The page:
senses

The divine nature is created and creates in the primordial causes; but in their effects it is created and does not create. And not without reason, since in these effects it establishes the end of its descent, that is, of its appearance. In the scriptures, therefore, every corporeal and visible creature which falls under the senses is generally called - and not inappropriately - an outermost trace of the divine nature.

Private property has made us so stupid and one-sided that an object is ours only when we have it - when it exists for us as capital, or when it is directly possessed... In the place of all physical and mental senses there has therefore come to be the sheer alienation of all these senses, the sense of having. The human being has been reduced to this absolute poverty in order that he might yield his inner wealth to the outer world.

The overcoming of private property means the complete emancipation of all human senses and qualities, but it means this emancipation precisely because these senses and qualities have become human both subjectively and objectively. The eye has become a human eye, just as its object has become a social, human object derived from and for the human being. The senses have therefore become theoreticians immediately in their practice. They try to relate themselves to their subject matter for its own sake, but the subject matter itself is an objective human relation to itself and to the human being, and vice versa. Need or satisfaction have thus lost their egoistic nature, and nature has lost its mere utility by use becoming human use.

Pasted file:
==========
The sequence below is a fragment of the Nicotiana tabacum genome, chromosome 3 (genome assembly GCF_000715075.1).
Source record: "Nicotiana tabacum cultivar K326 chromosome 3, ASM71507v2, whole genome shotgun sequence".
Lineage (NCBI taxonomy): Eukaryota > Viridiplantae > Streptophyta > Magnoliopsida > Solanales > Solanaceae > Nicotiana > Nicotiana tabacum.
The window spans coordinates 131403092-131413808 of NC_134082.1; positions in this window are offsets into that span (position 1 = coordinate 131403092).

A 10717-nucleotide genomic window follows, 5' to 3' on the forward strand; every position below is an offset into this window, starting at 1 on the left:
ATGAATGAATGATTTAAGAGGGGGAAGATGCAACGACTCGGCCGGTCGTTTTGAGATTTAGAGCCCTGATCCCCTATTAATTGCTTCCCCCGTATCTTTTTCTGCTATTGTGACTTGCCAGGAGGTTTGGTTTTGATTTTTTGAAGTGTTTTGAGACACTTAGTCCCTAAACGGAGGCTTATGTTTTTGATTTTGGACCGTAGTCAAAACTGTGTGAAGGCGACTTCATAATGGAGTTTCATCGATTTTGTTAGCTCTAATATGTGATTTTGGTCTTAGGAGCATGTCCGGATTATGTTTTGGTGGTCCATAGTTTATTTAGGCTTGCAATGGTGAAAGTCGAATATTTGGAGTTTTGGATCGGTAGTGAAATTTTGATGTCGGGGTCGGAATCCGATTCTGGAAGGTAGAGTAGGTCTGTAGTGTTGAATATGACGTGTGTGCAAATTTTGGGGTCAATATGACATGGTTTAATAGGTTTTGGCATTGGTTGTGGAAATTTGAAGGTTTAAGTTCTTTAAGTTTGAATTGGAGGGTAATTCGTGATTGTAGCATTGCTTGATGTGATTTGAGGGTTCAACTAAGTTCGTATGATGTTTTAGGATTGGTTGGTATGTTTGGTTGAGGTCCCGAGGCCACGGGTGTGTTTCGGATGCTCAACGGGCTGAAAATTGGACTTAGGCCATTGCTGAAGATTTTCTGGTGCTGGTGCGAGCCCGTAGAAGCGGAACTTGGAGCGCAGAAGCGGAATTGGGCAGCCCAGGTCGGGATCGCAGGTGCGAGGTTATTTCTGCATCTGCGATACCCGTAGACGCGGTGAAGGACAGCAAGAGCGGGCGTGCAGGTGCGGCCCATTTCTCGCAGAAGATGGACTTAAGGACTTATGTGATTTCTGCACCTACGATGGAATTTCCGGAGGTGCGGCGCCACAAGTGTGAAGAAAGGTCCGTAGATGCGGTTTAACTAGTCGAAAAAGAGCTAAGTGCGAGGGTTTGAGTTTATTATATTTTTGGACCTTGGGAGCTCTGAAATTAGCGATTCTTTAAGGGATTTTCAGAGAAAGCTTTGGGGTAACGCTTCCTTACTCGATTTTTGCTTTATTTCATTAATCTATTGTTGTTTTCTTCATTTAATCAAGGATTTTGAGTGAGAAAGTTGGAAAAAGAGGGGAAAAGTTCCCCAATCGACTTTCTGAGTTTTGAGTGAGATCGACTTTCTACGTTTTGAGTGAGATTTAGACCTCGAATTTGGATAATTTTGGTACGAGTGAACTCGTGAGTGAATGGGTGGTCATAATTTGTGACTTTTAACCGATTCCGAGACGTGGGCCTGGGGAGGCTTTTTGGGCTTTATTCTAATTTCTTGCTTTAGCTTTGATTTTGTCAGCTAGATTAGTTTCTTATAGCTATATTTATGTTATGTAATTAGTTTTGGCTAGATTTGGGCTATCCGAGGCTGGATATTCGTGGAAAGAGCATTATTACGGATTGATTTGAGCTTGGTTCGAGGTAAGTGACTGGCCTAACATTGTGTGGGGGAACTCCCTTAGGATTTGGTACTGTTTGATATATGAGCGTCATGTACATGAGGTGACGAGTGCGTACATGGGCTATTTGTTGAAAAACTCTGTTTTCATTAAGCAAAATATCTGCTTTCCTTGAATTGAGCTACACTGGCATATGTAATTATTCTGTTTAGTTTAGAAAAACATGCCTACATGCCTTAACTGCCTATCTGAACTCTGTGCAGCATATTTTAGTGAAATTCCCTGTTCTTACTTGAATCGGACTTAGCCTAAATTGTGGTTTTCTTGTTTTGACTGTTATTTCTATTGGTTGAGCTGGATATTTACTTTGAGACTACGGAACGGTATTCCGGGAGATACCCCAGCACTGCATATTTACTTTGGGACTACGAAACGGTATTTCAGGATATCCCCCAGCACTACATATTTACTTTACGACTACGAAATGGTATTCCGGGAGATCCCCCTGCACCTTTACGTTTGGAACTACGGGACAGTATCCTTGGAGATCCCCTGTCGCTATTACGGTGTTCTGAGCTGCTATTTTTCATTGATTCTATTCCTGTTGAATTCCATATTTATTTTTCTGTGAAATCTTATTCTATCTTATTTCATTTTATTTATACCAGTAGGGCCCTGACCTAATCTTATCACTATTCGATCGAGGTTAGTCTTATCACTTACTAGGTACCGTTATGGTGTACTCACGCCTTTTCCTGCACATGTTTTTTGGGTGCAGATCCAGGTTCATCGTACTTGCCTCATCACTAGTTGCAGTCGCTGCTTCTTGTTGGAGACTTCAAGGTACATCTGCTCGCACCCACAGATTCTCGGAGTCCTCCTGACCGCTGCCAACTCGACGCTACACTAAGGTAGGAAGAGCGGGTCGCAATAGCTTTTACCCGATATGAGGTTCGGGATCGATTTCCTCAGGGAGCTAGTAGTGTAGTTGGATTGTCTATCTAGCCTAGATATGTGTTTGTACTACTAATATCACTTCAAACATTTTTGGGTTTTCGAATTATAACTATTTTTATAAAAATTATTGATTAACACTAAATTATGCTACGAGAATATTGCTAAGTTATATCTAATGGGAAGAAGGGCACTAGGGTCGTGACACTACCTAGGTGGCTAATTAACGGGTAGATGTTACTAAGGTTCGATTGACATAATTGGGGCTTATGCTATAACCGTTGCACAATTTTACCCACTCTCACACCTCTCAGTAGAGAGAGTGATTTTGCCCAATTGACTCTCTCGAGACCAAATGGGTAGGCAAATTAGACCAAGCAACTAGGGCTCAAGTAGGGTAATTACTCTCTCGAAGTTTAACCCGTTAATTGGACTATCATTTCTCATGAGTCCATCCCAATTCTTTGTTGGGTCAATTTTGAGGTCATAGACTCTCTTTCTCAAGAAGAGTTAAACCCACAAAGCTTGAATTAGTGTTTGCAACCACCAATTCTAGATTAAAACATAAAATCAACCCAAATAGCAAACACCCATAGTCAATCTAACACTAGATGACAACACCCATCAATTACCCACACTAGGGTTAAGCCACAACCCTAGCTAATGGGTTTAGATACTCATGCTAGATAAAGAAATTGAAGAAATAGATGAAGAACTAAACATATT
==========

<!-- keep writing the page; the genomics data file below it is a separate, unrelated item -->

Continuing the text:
The happiest end of life is this: when the mind and the other senses being unimpaired, the same nature which put it together take asunder her own work.

When our senses of sight and hearing are distracted by the things outside, without the participation of thought, then the material things act upon the material senses and lead them astray. That is the explanation. The function of the mind is thinking: when you think, you keep your mind, and when you don’t think, you lose your mind. This is what heaven has given to us. One who cultivates his higher self will find that his lower self follows in accord. That is how a man becomes a great man.

The data from indigenous science are not used to control the forces of nature; instead, the data tell us ways and means of accommodating nature... The purpose of indigenous science is to maintain balance... Indigenous science is holistic, drawing on all senses including the spiritual and psychic realm. Indigenous science collapses time ands space, with the result that our fields of participation and inquiry extend into and overlap with past and present.

A man cannot utter two or three sentences without disclosing to intelligent ears precisely where he stands in life and thought, whether in the kingdom of the senses and the understanding, or in that of ideas and imagination, or in the realm of intuitions and duty.

Moral qualities rule the world, but at short distances the senses are despotic.

The soul circumscribes all things. It contradicts all experiences. In like manner it abolishes time and space. The influence of the senses has in most men overpowered the mind to that degree that the walls of time and space have come to look real and insurmountable.

He is a strong man who can hold down his opinion. A man cannot utter two or three sentences without disclosing to intelligent ears precisely where he stands in life and thought, namely, whether in the kingdom of the senses and the understanding, or in that of ideas and imagination, in the realm of intuitions and duty.

The imagination and the senses cannot be gratified at the same time.

I will now close my eyes, I will stop my ears, I will turn away my senses from their objects, I will even efface from my consciousness all the images of corporeal things; or at least, because this can hardly be accomplished, I will consider them as empty and false; and thus, holding converse only with myself, and closely examining my nature, I will endeavour to obtain by degrees a more intimate and familiar knowledge of myself.

How good is man’s life, the mere living! how fit to employ all the heart and soul and the senses forever in joy!